He said, “Thank you. I appreciate that.”
“Is that all?” I asked.
“No. I’ve also signed you up for one of our corporate mixers.”
Nilsson Worldwide held monthly mixers, retreat activities thought up by HR, where various corporate officers and employees went through team building exercises and got to know each other better. They were supposed to make Nilsson Worldwide seem more like a happy family than the corporate behemoth it truly was, but I thought the meetings were a waste of time. But if my father wanted me to attend one of the events, I’d do it. I let my breath out slowly. “All right. When and where?”
“Next week. San Antonio.”
“What? I can’t change my schedule that quickly. I have commitments. I’m supposed to be in London next week. And after that, Paris.”
My father said, “Delegate.”
My father said, “No one is indispensable. If you got hit by a bus and were in the hospital, someone, somehow, would take care of your to-do list. Perhaps not very well, but eventually everything would get done.”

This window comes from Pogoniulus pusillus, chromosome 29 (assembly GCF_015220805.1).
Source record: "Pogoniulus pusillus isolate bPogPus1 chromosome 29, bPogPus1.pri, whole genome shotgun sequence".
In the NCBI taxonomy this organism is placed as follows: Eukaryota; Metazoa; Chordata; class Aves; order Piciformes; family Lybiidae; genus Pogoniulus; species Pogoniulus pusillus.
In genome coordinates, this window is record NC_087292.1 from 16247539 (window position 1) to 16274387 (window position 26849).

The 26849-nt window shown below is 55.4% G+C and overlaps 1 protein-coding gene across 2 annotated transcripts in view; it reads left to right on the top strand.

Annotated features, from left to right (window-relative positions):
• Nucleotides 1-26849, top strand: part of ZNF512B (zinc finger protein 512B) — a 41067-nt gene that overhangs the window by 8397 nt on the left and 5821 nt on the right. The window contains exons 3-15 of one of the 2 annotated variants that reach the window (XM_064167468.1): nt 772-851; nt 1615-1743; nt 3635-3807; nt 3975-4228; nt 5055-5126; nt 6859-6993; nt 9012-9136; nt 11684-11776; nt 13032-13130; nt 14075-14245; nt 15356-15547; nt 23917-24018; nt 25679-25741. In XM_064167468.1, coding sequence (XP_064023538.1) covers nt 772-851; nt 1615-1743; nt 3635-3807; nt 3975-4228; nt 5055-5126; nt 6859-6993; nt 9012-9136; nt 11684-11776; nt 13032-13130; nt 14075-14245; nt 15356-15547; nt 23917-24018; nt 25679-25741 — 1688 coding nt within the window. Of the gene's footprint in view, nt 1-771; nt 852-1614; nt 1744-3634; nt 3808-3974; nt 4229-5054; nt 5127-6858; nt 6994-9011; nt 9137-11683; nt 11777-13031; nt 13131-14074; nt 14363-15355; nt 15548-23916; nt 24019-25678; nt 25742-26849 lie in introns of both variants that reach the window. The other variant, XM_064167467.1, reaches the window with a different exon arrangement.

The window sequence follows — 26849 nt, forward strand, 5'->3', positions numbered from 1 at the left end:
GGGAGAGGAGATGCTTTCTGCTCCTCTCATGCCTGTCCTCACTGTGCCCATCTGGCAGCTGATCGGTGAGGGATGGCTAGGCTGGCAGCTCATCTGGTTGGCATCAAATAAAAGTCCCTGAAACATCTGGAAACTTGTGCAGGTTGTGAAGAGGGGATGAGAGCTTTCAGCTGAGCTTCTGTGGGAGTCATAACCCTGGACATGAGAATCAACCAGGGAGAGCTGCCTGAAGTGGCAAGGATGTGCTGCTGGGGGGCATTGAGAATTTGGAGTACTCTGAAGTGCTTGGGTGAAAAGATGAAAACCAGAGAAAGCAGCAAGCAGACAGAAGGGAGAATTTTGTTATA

It was my father’s way of thinking, but not mine. “I have no intention of being hit by a bus. I look both ways when I cross a street.”
He said, “If you can’t fit this mixer into your schedule, perhaps I should lighten your work load.”
“Is that a threat?”
“You’ve been VP in charge of Business Development for six years now. Perhaps it’s time for you to take a vacation. A year off.”
My father smiled, but I knew he was serious. As CEO and the majority stock holder of Nilsson Worldwide, he controlled the board. If he wanted me to step down as Vice President, it would be done.
And there where would I be? Twiddling my thumbs with nothing to do.
“All right,” I said finally. “I’ll go.” But I won’t enjoy it, I thought.
He said, “And I expect a full report when you’re done. I don’t want you to spend your time skulking in a corner, taking care of business on your smart phone.”
Busted. My father knew me too well.